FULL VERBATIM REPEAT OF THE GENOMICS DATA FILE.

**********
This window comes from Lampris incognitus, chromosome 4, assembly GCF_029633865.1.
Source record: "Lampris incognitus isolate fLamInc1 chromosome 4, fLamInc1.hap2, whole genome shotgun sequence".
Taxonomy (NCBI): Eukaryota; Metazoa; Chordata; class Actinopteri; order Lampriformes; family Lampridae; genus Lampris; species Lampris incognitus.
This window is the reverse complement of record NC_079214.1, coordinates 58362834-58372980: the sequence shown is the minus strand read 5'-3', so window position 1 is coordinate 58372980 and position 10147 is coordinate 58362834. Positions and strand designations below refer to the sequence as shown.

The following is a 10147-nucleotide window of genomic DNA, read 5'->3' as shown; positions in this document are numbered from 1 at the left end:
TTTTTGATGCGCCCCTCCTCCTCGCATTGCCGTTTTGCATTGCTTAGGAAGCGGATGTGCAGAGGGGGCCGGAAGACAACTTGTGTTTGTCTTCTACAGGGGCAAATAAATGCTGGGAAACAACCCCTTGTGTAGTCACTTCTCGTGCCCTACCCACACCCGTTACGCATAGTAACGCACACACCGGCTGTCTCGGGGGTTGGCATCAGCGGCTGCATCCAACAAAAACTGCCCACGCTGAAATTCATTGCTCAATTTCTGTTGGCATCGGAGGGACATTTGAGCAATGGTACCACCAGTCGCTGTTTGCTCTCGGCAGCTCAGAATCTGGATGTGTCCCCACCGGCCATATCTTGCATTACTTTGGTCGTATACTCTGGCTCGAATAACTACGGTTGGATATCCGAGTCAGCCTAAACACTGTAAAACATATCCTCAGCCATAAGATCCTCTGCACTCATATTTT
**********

This window comes from Lampris incognitus, chromosome 4, assembly GCF_029633865.1.
Source record: "Lampris incognitus isolate fLamInc1 chromosome 4, fLamInc1.hap2, whole genome shotgun sequence".
Taxonomy (NCBI): Eukaryota; Metazoa; Chordata; class Actinopteri; order Lampriformes; family Lampridae; genus Lampris; species Lampris incognitus.
This window is the reverse complement of record NC_079214.1, coordinates 58362834-58372980: the sequence shown is the minus strand read 5'-3', so window position 1 is coordinate 58372980 and position 10147 is coordinate 58362834. Positions and strand designations below refer to the sequence as shown.

The following is a 10147-nucleotide window of genomic DNA, read 5'->3' as shown; positions in this document are numbered from 1 at the left end:
TTTTTGATGCGCCCCTCCTCCTCGCATTGCCGTTTTGCATTGCTTAGGAAGCGGATGTGCAGAGGGGGCCGGAAGACAACTTGTGTTTGTCTTCTACAGGGGCAAATAAATGCTGGGAAACAACCCCTTGTGTAGTCACTTCTCGTGCCCTACCCACACCCGTTACGCATAGTAACGCACACACCGGCTGTCTCGGGGGTTGGCATCAGCGGCTGCATCCAACAAAAACTGCCCACGCTGAAATTCATTGCTCAATTTCTGTTGGCATCGGAGGGACATTTGAGCAATGGTACCACCAGTCGCTGTTTGCTCTCGGCAGCTCAGAATCTGGATGTGTCCCCACCGGCCATATCTTGCATTACTTTGGTCGTATACTCTGGCTCGAATAACTACGGTTGGATATCCGAGTCAGCCTAAACACTGTAAAACATATCCTCAGCCATAAGATCCTCTGCACTCATATTTT